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Retirement Planning > Saving for Retirement

Annuity perks: Don't say you weren't “Warrened”

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Have you been following U.S. Senator Elizabeth Warren‘s investigation into the non-cash perks annuity advisors earn for sales? Her efforts have sparked political debate, which I won’t go into here. But I would like to ponder the ethical implications of her charges. Ready?

First, Warren believes “annuity agents that (sic) are more interested in earning perks than in acting in their clients’ best interest can place Americans’ savings and retirement security at risk.” She sees cruises, trips to glamorous foreign cities, and diamond-encrusted Super Bowl-style rings as conflicts of interest that can lead to unsuitable sales. She wonders why the insurance industry hasn’t banned such perks even through NASD (now FINRA) did so in 2003. And she views companies giving motorcycles and exotic cars to their top producers as wrong, period.

So does Senator Warren have a point? I think most reasonable people would agree non-cash perks can in theory pose ethical challenges at times. Getting paid extra to recommend specific products can:

- Distort your professional judgment, leading you to recommend unsuitable products in order to qualify for incentives.

- Tempt you to “gang production” with one carrier or FMO in order to meet qualification thresholds, again leading to questionable decisions.

- Get you and your spouse addicted to nice trips and prizes that distort your objectivity.

- Convince you to remain with an FMO even though their products, service, or compliance advice may be suspect.

- Put you at a marketing disadvantage with fiduciary advisors who may have sworn off perks.

Most advisors know these issues and manage them effectively. A minority ignore them, serving their own financial interests, not those of the client. And it’s these latter agents who produce the egregious violations we read about every day — and that attract regulatory scrutiny that boost compliance costs for everyone.

In fact, a spate of recent regulatory initiatives constitutes a sea change in how government (and ultimately consumers) are viewing conflicts of interest. If you ignore these warnings, don’t be surprised if regulators place a heavy hand on your shoulder quite soon.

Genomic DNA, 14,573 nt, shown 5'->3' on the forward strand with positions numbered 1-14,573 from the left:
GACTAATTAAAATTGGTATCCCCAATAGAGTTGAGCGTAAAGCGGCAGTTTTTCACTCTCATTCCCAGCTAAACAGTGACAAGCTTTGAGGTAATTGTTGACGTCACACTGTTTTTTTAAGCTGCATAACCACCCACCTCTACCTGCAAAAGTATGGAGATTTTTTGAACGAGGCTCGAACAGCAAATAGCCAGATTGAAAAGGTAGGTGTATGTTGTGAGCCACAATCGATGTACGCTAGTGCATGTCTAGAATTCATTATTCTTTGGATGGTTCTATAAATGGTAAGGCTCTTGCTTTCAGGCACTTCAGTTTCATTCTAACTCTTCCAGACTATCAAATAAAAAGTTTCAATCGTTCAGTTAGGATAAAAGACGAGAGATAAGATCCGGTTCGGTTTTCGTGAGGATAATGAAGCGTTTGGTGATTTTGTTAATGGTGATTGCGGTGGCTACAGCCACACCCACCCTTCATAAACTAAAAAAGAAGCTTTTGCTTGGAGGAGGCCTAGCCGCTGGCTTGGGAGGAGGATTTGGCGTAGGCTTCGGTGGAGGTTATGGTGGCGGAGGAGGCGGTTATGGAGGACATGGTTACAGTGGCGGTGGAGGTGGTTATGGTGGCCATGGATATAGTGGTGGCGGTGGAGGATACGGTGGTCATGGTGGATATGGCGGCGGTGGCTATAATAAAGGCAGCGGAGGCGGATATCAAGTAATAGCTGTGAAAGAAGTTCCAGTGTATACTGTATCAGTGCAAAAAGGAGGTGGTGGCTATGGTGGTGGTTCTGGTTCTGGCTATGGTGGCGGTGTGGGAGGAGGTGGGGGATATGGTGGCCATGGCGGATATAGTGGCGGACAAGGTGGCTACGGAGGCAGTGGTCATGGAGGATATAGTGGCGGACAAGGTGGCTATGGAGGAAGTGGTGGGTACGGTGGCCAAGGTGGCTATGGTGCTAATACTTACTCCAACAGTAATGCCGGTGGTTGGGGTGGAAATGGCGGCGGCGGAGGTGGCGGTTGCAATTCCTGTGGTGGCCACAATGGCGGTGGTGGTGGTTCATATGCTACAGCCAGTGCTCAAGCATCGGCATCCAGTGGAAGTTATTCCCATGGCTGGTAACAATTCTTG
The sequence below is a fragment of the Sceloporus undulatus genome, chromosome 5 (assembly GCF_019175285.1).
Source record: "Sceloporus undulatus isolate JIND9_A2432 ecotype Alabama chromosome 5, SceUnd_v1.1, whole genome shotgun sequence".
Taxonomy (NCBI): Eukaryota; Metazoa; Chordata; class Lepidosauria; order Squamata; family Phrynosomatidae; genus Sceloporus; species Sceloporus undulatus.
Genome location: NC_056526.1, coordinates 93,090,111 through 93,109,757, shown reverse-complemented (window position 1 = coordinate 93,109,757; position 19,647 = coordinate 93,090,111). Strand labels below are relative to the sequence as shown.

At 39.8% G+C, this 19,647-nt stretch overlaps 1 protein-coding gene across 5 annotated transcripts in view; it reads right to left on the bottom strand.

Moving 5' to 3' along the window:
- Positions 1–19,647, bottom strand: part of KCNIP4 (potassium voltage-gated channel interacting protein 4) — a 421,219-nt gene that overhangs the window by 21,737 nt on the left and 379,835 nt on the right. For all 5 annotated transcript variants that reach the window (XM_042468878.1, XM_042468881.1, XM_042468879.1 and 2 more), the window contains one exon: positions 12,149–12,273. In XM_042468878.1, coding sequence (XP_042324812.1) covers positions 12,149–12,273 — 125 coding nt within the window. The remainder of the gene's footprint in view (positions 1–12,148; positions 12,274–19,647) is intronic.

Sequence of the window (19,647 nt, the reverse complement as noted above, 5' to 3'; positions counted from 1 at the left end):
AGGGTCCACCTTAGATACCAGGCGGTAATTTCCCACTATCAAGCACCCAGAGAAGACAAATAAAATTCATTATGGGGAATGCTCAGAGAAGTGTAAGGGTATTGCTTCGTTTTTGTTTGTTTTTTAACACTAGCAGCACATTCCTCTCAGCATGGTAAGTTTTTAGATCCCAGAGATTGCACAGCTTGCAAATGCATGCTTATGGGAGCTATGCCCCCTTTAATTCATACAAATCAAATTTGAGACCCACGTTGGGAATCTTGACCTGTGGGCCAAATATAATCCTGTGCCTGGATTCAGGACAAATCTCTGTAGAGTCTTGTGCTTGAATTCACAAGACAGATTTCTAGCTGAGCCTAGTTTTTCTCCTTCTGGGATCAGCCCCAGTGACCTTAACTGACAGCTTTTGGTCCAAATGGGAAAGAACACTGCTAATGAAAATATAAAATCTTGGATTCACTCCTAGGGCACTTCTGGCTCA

Having said this, I don’t agree with eliminating annuity perks entirely. That’s because they serve legitimate purposes. They drive sales and profits for insurers, making them financially stronger and giving consumers greater peace of mind. This also benefits shareholders and the economy at large. In addition, perks motivate advisors to assist consumers with their retirement-income needs, something our country sorely needs.

In my personal sales experience, I didn’t have ethical issues accepting perks because I just didn’t let them cloud my judgment. Regarding conferences, my trip eligibility was always contingent on overall volume, not on sales of specific products or product types. And I found the events to be rich with educational content and opportunities to learn informally from the best of the best. I always came away from these experiences refreshed, ready to work, and ready to be a better advisor. And, of course, I had a great time (which I worked hard for).

But that’s just me. Where do you stand?

- Should you reconsider the non-cash perks you accept?

- Should you position yourself as an advisor who stands above the conflicted herd?

- Is it time to swear off pure cash or merchandise rewards that don’t make you a better advisor?

- And should you begin disclosing your non-cash sales incentives despite having no legal requirement to do so?

Now’s the time to consider these questions before others answer them for you. Don’t say you haven’t been “Warrened”!


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